Right and Wrong Reasons for Meditation. Spoiler : There Are No Wrong Reasons.
Meditation is one of the most practical self development tools you will ever discover.
And it’s by far one of the simplest to do.
It will also cost you zero dollars.
There’s more free information on how to meditate on the internet than in all of the books and paid courses combined.
Unfortunately much of the material out there focuses strictly on meditation as a spiritual tool. And often at the expense of the many practical benefits it offers.
Even worse many prominent new age/spiritual teachers focus on the “right” use of meditation as well as making note of what reasons are, in their opinion, “wrong”.
Even some of my favorite meditation teachers do this. They warn against using meditation to enhance career, relationships, and many other practical aspects of life.
They caution against deliberately seeking altered states of consciousness and bliss.
If it happens, that’s fine. Just don’t try to do it again!
Even when it comes to the more ‘woo-woo’ elements of meditation like psychic abilities (siddhis) or out of body experiences, they caution against these as well.
Meditation can indeed open one to strange and delightful experiences like lucid dreams and out of body experiences.
Teachers who approach meditation from a strictly spiritual foundation almost always warn against seeking these novel experiences. If these experiences do happen to you, they admonish you too move on quickly and get back to meditation for the “right” reasons.
It’s often the sacred versus the profane, and the sacred is supposed to be pursued 100% of the time.
But it’s fine to take an either/or approach, or better yet, enjoy both the spiritual as well as the worldly benefits.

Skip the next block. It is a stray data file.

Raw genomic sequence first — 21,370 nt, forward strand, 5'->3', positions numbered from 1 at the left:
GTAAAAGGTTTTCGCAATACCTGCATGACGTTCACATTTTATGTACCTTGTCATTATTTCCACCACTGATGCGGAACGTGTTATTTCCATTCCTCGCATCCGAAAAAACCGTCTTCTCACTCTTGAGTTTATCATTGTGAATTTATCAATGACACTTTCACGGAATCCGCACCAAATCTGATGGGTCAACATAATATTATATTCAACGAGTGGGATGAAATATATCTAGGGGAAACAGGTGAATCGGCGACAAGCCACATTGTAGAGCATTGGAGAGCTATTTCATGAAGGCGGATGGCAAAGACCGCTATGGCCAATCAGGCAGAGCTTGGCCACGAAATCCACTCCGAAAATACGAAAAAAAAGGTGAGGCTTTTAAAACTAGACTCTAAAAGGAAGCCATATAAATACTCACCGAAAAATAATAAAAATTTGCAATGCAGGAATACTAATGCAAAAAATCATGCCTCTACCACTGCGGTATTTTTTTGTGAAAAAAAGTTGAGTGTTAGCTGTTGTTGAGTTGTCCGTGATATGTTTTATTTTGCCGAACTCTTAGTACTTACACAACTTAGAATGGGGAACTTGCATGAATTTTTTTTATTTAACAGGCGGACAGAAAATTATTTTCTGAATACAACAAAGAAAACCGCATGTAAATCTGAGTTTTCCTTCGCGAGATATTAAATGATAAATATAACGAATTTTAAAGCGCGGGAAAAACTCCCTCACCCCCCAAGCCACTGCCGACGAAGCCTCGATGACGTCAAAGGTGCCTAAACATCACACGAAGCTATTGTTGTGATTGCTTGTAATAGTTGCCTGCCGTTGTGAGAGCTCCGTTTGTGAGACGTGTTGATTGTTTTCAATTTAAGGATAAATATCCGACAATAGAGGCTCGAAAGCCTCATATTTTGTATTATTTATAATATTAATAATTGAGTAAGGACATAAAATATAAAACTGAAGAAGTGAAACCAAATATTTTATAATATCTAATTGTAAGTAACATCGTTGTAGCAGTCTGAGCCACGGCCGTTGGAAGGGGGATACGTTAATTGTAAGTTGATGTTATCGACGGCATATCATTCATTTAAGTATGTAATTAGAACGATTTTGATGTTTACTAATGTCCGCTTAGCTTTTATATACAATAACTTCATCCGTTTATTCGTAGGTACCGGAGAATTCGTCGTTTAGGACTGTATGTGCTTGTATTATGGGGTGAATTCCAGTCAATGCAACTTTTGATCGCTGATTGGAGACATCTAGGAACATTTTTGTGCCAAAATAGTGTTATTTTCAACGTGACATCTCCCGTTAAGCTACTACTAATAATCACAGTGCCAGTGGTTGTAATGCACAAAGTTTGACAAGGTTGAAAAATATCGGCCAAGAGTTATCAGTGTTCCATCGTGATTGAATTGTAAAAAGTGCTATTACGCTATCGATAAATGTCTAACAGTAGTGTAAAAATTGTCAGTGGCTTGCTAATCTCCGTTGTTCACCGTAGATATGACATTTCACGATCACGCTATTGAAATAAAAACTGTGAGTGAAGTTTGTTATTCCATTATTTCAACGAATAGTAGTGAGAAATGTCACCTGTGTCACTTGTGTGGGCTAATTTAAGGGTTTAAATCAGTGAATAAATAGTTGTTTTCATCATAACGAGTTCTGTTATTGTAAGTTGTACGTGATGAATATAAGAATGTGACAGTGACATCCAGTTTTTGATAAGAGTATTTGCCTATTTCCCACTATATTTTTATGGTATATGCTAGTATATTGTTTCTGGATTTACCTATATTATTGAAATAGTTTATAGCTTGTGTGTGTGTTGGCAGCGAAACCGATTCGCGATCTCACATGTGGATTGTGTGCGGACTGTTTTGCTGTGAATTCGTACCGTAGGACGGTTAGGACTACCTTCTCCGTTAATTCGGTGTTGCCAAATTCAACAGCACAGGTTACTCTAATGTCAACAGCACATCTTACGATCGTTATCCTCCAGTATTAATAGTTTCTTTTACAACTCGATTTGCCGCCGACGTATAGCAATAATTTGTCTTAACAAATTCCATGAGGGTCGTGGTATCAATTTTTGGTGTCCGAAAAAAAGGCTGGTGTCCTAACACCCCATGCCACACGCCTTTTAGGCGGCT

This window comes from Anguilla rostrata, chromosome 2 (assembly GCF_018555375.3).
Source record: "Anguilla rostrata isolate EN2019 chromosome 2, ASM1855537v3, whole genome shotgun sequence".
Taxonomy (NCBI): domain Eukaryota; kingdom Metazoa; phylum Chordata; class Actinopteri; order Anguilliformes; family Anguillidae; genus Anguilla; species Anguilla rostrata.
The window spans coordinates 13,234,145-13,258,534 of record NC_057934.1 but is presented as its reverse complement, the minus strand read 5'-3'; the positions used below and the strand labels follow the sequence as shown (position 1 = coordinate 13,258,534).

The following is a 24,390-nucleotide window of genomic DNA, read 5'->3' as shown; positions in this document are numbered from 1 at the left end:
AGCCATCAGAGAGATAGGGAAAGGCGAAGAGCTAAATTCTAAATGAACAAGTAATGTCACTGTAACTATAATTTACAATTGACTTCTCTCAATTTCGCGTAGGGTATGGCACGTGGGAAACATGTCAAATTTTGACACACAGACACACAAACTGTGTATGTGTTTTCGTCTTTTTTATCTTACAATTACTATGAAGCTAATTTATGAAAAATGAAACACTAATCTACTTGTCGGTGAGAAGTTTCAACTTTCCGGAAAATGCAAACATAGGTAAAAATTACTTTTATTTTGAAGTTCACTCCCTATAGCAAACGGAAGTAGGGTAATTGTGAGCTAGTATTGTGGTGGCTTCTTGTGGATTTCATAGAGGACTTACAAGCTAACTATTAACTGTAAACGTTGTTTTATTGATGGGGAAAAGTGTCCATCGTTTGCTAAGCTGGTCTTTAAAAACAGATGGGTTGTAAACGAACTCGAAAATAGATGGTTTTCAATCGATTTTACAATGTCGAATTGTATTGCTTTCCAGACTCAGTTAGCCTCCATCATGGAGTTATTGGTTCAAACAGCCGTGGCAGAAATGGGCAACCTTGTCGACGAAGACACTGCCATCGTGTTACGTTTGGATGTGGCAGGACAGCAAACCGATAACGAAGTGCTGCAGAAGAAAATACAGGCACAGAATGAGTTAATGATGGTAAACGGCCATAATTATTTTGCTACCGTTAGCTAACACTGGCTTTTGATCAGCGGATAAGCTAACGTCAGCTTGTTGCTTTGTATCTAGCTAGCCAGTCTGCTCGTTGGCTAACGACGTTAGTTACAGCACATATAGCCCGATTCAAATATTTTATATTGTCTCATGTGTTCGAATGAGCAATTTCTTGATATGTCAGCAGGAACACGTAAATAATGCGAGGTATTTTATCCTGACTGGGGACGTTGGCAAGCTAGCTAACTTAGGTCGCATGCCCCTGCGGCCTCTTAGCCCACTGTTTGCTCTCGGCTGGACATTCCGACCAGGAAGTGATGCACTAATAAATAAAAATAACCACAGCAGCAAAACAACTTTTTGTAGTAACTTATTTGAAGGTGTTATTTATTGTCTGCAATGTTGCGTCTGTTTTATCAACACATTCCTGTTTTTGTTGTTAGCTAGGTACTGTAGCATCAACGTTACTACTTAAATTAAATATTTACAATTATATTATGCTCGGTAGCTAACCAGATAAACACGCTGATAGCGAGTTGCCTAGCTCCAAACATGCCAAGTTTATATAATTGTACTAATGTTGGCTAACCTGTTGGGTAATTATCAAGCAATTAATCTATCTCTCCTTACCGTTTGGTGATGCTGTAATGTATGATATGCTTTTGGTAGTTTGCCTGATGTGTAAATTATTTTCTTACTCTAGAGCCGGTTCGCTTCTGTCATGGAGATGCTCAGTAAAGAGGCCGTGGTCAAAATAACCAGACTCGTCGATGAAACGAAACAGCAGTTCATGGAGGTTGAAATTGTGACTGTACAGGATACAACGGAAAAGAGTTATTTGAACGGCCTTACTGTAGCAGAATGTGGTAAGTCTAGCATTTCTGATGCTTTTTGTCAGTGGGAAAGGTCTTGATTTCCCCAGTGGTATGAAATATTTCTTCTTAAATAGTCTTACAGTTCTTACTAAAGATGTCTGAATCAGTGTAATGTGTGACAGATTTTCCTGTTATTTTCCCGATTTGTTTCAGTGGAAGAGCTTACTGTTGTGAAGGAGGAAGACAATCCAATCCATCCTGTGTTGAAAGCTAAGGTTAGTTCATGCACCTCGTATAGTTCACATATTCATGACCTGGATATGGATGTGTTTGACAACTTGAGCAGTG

Meditation is more than just spirituality. It’s about living life to its fullest.
I have been meditating for over five years now, and I have learned to enjoy the journey of spiritual growth as well as the more practical aspects of existence like earning income, relaxing more, and being more comfortable around people.
Meditation has given me a greater sense of spiritual reality while at the same time helping me to conquer social anxiety and build a rewarding career.
The lucid dreams have also been a real perk of meditating regularly.
Don’t let spiritual/new age puritans deter you from seeking the cool and unusual in meditation. Novel experiences have enormous value.
There are no right and wrong reasons for wanting to take up meditation.
It’s fine to pursue a meditation practice to improve career, relationships, and other things that might not be regarded as spiritual goals.
Spiritual growth is a noble pursuit, and one that I would encourage everyone to seek. However, non-spiritual goals, provided they are ethical and do not bring any harm to oneself or others, can also be good and noble.
There is no shame in meditating because you want to experience altered states of consciousness or because you want to improve your career, love life, or practically anything else.
Just wanting to relax and eliminate as much stress as possible is also a perfectly reasonable goal.
Dealing with anxiety or depression. Try meditation.
Want to enhance creativity? Try meditation.
Struggling wit career? Try meditation.
Want to attract a romantic partner? Try meditation.
Improve sex life? Try meditation.
Curious about lucid dreams and out of body experiences? Try meditation.
Want to experience bliss and peace? Try meditation.
The point is meditation can be used for a variety of reasons.
It can be used to further spiritual growth, but it can also be used for fun, entertainment, material gain, or everyday self improvement.
Do the meditation and allow for whatever happens. If it leads you down the path to spiritual growth and enlightenment, great. If it leads you to a new and more rewarding career, romance, or a newfound creative ability, then that’s great too.
There are no right or wrong reasons for meditation. There is only meditation.